MAPLEWOOD, Mo. — There aren't many places left where you can step inside, and immediately feel as if you've been transported to a different era.

Jones Typewriter Co. in Maplewood is one of those unique places, and also happens to be the last typewriter shop in the entire St. Louis area.


Now you might be wondering as you watch or read this story on your plasma TV, new tablet or smartphone... typewriters? Are they really still out there?

One trip through the aisles of Jones Typewriter Co. proves these machines aren't even close to going out of style.

"Look around you," sales and serviceman Charles May said. "Some days we get seven or eight machines in to get repaired."

May and owner Vernon Trampe took over the shop close to 15 years ago, and are never short on work.

Some machines come in from collectors, some come from people who still use typewriters on daily basis and others come in as family heirlooms that have been passed down.

"Their father dies and they go into the basement and there's a typewriter.," May said. "That's not bad. They might be mildewed, if it's an old house and a damp basement. The ones that are hardest for us are the ones that have been in a barn for 45 years and are covered with... well let's call it 'barn stuff'".

It's not just St. Louis typewriters, either.

"We got a machine in the other day from Boulder, Colorado," May said. "We got another one in from Kansas City. We got eight of them in from a guy in Denver. He shipped them in in two boxes. I've had people come in from New York and buy a ribbon, and say they couldn't find it in New York."

As you wade through the 'organized chaos' of the shop, you pass by years of history.

Trampe and May have typewriters that date all the way back to the 1880's.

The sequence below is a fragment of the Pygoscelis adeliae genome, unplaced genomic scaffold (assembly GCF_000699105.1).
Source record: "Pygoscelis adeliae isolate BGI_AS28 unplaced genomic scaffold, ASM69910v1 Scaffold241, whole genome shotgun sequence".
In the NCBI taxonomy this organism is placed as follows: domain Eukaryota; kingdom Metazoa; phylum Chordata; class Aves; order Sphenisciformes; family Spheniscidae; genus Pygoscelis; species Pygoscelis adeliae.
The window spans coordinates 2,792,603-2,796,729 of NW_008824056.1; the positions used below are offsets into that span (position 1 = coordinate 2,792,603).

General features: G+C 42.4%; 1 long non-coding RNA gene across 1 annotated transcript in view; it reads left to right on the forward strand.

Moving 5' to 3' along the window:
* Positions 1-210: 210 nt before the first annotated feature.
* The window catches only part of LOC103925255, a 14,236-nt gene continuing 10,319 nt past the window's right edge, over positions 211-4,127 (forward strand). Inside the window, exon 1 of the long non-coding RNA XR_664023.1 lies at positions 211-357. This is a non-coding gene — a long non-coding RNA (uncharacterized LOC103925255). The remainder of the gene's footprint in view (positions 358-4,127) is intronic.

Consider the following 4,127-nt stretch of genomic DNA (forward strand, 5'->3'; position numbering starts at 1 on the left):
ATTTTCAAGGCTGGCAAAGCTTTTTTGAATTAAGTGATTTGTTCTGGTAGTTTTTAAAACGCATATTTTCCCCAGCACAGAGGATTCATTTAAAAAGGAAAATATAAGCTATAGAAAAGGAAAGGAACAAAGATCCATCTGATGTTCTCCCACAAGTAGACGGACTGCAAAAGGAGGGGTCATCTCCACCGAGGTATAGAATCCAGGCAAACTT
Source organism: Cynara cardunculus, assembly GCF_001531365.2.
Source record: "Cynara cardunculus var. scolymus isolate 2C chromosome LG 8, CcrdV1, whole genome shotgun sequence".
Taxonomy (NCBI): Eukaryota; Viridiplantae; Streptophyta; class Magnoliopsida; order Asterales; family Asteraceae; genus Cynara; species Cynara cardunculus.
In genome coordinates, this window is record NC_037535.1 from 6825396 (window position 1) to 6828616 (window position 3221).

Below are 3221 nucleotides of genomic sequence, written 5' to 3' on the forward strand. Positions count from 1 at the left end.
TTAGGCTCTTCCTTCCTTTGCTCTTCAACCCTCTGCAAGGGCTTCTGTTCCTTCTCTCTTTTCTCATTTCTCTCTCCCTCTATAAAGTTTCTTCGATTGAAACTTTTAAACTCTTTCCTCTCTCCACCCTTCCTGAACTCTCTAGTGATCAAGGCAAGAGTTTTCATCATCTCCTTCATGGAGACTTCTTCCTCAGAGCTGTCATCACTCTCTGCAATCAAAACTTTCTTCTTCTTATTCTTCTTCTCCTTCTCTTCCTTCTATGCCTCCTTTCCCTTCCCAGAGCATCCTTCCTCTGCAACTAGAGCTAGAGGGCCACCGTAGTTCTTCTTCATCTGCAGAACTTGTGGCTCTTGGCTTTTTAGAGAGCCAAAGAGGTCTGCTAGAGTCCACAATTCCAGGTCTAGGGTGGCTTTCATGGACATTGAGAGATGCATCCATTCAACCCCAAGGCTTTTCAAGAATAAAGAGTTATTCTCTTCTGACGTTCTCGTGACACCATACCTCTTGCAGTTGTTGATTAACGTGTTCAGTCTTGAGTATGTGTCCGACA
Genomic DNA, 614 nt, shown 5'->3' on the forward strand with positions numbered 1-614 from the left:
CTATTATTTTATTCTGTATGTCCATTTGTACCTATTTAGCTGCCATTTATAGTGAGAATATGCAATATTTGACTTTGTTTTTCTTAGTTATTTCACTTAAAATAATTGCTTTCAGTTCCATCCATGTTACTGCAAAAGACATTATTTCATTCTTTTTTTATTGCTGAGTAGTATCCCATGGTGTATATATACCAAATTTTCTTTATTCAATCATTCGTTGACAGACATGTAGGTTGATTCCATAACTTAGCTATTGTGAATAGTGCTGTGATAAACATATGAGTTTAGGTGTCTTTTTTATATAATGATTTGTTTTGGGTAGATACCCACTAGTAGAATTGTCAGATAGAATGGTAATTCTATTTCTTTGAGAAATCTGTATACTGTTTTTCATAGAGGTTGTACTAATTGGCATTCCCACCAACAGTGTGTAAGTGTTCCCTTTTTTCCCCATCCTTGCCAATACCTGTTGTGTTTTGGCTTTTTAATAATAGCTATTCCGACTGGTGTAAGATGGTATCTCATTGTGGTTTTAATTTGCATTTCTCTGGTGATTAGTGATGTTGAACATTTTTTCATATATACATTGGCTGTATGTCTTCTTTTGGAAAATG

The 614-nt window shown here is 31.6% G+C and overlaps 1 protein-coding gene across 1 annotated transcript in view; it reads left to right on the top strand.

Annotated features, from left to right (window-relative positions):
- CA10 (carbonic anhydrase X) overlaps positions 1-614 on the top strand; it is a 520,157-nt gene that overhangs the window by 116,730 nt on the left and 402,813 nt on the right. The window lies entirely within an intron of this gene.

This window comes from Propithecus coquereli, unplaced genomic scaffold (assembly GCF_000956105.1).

1880's typewriter
This typewriter from the 1880's still has its original wooden keys.
1905 typewriter
This typewriter from 1905 doesn't have the usual "QWERTY" keyboard layout, and uses one that prioritizes letters typists used the most.

You may be surprised to hear who the main customers are for these machines that have been around for some 140 years; the younger generation.

"Kids love them," May said. "When I say kids, I mean 40 and under. They go nuts. Five-year-old kids come in and a year later they come back with their allowance and spend $75 on a typewriter."

"Parents and grandparents find machines in their basements or their attics, and their grand-kids say, 'Hey grandpa I like that. Can I have it?', and then they'll bring it in here and get it fixed," Trampe said. "It's the younger generation that have never used a typewriter and than all of a sudden they start typing and it totally amazes them. It just draws them in."

As you might expect, parts for typewriters are not easy to come by.

May and Trampe have a sort of 'graveyard' of old, stripped-down machines they use for parts, and have even been known to use some ingenuity to make their own parts when the job requires it.

They say they'll continue to run the shop as long as it's a service to the people.

"That's really why both of us are still doing it," May said. "There's some satisfaction in taking a 100-year-old machine and making it work again, or making it look new."